Bashista Orchards was started in the 1920s by Jacob Bashista. Jacob came to the United States from Poland in 1909 by way of Ellis Island, New York. He and his brother Frank worked in the Pennsylvania coal mines for 12 years before moving to Massachusetts. After a short time in Westfield, they purchased the farm in Southampton. Jacob and his Wife Sabina raised two boys, Edward and Walter. Frank lived and worked with them as they raised dairy cows and later started an apple orchard. In 1926, Bashista Orchards was established and the nearly 100 acre farm still has some of the old standard trees that Jacob and Frank planted.
Jacob’s son Walter continued with the farming tradition while also working as an auto mechanic before becoming a full time farmer in the 1940s. Walter added pears and plums to the orchard variety along with continuing the tradition of dairy farming in New England.
Walter stayed on the homestead and raised a family of his own with his wife Anne. Their first child Tom, would follow in his father’s footsteps by pursuing a career in auto repair while helping on the farm. Tom and his wife Jean built a house on the farm land in 1961 and raised a family there. In the early 1980’s Walter retired from full time farm work and Tom and Jean took the reins at the orchard.
The small dairy operation was not profitable and had been a labor of love for Walter for years. Tom and Jean decided to put all of their focus on the fruit farm and expanded the retail store. Peaches, nectarines, cherries and apricots were added to the tree fruit rows as were several new apple varieties. Baked goods were added to the retail store and then those cider donuts. The addition of the bakery was a giant step for the small family farm and it allowed the store to remain open year round.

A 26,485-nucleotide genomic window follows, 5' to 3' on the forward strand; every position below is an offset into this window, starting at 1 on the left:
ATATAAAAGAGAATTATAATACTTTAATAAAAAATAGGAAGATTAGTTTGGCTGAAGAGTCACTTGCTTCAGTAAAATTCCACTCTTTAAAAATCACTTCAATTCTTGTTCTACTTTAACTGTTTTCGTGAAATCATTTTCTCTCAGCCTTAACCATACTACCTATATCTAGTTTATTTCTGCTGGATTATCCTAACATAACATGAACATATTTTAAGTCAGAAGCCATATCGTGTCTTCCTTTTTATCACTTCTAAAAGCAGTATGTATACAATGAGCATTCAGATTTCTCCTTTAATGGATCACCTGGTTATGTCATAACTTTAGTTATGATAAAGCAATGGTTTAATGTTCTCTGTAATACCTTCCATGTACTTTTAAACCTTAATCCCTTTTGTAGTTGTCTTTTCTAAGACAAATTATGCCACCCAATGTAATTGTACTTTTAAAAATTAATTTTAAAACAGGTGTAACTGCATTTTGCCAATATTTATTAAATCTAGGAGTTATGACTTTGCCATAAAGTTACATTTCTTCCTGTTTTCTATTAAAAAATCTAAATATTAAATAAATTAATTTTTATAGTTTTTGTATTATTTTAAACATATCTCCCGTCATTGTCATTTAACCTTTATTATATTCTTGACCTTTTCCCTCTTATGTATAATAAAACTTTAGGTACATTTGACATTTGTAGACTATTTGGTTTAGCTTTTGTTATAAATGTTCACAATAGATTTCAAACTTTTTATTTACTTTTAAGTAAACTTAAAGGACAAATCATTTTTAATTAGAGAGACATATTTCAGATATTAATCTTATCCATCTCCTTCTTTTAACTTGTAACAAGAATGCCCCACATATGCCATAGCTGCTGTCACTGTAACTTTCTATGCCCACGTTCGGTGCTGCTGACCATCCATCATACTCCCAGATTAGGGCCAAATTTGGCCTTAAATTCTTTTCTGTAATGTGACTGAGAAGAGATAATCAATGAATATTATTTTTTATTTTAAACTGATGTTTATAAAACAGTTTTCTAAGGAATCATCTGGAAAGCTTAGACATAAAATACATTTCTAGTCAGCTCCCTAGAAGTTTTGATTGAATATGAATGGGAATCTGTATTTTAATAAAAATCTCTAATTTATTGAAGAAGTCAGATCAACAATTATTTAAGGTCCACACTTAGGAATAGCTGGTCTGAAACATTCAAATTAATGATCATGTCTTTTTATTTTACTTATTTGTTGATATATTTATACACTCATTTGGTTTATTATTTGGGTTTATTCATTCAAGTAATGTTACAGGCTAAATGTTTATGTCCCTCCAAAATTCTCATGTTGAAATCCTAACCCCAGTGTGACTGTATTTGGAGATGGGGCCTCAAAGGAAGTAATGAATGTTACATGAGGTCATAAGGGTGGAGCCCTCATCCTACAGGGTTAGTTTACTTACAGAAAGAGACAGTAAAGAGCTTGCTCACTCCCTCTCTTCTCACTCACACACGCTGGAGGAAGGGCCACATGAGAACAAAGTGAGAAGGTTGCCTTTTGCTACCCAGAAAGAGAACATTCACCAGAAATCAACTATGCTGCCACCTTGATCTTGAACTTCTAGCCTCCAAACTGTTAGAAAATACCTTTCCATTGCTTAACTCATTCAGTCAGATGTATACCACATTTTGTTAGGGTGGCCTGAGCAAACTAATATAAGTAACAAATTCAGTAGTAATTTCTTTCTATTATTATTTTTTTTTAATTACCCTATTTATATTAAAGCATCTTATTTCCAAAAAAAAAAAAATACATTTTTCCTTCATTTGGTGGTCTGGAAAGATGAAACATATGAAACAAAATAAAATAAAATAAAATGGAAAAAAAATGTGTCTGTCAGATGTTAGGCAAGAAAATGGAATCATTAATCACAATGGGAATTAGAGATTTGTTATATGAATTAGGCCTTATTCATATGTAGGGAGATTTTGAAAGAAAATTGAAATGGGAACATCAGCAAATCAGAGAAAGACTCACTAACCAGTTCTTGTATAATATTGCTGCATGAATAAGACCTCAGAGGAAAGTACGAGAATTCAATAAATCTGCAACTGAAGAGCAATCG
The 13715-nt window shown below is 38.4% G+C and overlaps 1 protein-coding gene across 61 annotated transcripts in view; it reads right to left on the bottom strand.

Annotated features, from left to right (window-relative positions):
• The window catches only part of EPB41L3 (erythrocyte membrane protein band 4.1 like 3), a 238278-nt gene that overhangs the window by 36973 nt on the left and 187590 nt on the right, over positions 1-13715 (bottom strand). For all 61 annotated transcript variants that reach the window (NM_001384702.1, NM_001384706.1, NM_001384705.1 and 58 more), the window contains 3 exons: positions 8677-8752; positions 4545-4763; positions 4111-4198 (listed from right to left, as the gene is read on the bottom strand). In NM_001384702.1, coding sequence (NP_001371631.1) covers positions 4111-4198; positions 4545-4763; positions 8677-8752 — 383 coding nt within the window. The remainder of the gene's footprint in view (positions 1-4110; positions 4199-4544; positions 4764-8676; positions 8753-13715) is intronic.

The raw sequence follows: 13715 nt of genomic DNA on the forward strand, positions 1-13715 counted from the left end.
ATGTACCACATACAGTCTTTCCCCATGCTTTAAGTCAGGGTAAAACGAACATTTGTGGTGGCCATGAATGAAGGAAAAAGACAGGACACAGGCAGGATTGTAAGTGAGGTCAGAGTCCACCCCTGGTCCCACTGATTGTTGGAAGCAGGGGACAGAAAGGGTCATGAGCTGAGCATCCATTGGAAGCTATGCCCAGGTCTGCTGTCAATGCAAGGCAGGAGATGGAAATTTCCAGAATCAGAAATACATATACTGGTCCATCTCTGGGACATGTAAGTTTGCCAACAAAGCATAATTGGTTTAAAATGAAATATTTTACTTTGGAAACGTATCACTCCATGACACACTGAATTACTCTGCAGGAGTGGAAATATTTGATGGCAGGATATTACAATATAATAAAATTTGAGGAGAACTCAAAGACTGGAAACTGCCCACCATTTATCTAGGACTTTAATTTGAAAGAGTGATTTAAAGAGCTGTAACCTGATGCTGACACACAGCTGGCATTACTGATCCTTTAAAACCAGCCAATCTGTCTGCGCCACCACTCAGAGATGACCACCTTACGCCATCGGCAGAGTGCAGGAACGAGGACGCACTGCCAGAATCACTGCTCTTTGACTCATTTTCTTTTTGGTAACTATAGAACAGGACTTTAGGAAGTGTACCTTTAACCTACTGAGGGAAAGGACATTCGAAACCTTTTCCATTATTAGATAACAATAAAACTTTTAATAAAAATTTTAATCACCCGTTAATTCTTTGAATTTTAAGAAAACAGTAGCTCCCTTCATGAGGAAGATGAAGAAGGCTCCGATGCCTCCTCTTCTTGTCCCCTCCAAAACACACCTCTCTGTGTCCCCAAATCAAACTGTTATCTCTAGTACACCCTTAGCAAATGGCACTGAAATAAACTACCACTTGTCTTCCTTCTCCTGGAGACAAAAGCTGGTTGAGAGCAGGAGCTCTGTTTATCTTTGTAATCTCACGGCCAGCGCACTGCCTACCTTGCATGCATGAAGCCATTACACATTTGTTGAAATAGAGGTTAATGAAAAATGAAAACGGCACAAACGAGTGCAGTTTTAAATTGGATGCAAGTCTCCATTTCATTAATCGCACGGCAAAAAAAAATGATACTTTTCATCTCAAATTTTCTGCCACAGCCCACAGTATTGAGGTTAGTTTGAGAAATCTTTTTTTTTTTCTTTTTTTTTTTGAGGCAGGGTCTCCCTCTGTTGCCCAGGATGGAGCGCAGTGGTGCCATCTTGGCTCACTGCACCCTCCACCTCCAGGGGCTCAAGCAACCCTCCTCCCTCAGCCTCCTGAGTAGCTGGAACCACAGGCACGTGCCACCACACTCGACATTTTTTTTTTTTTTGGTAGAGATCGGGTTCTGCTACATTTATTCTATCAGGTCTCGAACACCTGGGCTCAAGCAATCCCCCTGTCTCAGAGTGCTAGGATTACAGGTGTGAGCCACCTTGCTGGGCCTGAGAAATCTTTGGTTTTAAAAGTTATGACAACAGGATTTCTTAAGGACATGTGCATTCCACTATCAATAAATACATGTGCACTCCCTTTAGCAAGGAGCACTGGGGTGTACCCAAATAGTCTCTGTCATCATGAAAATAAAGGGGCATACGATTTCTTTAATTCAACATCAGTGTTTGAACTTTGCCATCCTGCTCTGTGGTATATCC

The cider mill was added to the farm in 1996. The equipment was the same setup that we had used for a few seasons off site and was eventually purchased from Tom Molitoris of Easthampton. Our slow pressed blend of ripe apples is unpasteurized and has nothing added or taken away, just the way it was meant to be.
Tom and Jean’s first son, Tom and his wife Cheryl continued the farming tradition in 2010 when they took ownership of the farm. More fruit trees were planted and at a higher density than before. Pick your own apples were also added due to its increasing popularity. Now there are well over 1000 trees on 30 acres of orchard with 50 varieties of apples for eating, baking and cider making.
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